A fourth advantage is that since in the processing of removing a resist pattern after dry etching processing, it is possible to completely remove the resist pattern without leaving resist residues, through an ashing step and a resist removing step, the invention is advantageous for improving the quality and the yield of semiconductor layers.

A fifth advantage is that by applying a developing apparatus according to the invention, it is possible to increase the throughput of a resist pattern forming step while maintaining the first to fourth advantages.

Referenced by
Citing PatentFiling datePublication dateApplicantTitle
US7537979Aug 24, 2006May 26, 2009Semiconductor Energy Laboratory Co., Ltd.Method of manufacturing semiconductor device
US7705358Dec 14, 2007Apr 27, 2010Semiconductor Energy Laboratory Co., Ltd.Semiconductor device and method of manufacturing the same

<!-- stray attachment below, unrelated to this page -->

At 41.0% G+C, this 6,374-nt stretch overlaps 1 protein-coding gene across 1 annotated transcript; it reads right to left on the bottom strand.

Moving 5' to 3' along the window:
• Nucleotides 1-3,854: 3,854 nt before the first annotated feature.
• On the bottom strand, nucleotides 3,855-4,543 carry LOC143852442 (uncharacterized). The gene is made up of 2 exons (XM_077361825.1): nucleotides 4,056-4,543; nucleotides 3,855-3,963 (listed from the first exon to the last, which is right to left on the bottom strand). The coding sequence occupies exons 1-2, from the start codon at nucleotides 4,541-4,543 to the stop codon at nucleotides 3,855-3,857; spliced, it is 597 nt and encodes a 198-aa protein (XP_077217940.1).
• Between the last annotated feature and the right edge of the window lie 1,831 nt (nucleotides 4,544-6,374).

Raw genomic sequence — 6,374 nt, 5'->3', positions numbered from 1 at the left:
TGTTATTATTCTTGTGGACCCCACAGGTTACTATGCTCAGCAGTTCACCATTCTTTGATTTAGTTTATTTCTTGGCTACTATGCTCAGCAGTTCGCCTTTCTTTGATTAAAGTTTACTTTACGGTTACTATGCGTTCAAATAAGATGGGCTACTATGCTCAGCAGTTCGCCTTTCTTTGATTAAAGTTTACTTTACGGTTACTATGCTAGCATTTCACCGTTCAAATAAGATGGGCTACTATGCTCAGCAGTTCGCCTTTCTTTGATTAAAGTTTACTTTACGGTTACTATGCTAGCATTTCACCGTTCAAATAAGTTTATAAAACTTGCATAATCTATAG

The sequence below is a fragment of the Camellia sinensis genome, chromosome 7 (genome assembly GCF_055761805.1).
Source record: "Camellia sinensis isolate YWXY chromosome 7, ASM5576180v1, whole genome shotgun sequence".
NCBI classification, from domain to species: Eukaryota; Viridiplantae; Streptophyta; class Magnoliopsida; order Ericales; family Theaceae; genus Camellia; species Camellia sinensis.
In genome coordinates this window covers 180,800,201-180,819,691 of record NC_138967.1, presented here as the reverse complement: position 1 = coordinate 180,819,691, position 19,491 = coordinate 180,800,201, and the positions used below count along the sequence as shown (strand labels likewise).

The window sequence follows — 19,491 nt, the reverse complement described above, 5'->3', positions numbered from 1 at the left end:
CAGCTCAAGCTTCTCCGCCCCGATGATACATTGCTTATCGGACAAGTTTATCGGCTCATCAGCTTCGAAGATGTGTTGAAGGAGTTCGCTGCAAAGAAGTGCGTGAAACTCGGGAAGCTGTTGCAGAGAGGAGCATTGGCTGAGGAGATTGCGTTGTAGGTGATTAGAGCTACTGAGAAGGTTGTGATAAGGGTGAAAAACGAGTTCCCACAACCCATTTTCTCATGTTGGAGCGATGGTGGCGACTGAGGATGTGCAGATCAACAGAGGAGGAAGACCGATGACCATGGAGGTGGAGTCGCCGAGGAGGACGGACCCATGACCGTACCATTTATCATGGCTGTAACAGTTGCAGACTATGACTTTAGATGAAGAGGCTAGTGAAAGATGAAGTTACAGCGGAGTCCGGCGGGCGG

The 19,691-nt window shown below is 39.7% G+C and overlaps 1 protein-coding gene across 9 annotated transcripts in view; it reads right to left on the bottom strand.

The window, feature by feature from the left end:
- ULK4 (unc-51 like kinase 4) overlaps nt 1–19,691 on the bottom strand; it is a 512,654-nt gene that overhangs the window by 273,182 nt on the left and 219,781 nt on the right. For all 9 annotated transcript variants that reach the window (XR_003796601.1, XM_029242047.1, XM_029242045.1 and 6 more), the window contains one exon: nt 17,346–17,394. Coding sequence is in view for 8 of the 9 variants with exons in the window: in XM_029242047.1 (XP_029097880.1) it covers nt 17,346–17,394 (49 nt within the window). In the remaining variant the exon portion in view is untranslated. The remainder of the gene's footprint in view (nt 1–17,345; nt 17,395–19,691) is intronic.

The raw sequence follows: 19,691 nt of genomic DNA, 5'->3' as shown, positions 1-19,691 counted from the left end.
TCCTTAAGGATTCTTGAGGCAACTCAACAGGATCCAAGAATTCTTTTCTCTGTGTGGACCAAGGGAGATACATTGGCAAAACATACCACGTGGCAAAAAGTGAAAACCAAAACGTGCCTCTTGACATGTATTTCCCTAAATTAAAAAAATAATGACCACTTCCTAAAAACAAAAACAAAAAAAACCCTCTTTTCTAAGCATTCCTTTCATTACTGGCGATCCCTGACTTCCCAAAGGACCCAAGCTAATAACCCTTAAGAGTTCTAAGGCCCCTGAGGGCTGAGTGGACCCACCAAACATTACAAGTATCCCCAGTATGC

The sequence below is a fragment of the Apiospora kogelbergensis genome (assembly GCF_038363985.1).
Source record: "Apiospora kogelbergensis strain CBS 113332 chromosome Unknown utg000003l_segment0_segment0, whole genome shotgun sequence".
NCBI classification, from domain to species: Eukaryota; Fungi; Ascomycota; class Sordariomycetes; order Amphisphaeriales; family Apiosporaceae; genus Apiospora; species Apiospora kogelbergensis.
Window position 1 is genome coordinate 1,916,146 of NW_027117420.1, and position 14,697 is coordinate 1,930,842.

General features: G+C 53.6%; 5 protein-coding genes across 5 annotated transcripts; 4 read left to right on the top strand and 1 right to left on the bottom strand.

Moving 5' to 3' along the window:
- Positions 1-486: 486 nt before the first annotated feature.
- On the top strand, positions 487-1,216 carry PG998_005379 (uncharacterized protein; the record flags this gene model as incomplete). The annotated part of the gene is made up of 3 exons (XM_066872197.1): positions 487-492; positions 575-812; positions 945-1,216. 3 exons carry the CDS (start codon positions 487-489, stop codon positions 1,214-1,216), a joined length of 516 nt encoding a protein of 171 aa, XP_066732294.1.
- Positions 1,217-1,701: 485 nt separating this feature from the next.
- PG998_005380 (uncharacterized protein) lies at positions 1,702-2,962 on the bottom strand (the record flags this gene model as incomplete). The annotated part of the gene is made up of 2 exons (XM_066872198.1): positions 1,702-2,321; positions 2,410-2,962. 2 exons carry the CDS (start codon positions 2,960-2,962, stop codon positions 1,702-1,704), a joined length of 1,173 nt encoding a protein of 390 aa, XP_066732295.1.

US7875419Oct 29, 2003Jan 25, 2011Semiconductor Energy Laboratory Co., Ltd.Method for removing resist pattern and method for manufacturing semiconductor device
US8008140 *Oct 24, 2005Aug 30, 2011Semiconductor Energy Laboratory Co., Ltd.Method for manufacturing semiconductor device including hat-shaped electrode
Classifications
U.S. Classification430/313, 257/E29.293, 257/E27.111, 257/E29.278, 257/E29.151, 257/E21.026, 257/E21.314, 257/E21.311, 257/E21.413, 257/E29.137
International ClassificationH01L21/84, H01L29/786, G03F7/40, H01L29/49, H01L27/12, H01L21/027, G03F7/26, H01L21/336, H01L21/3213, H01L21/77, H01L29/423
Cooperative ClassificationH01L29/78621, H01L21/0273, H01L29/66757, H01L29/42384, H01L27/1214, H01L29/4908, H01L21/32136, G03F7/40, H01L29/78675, H01L21/32139, H01L27/1288
European ClassificationH01L29/66M6T6F15A2, H01L27/12T, H01L29/423D2B8, H01L29/786B4B, G03F7/40, H01L27/12, H01L29/49B, H01L29/786E4C2, H01L21/027B6, H01L21/3213D, H01L21/3213C4B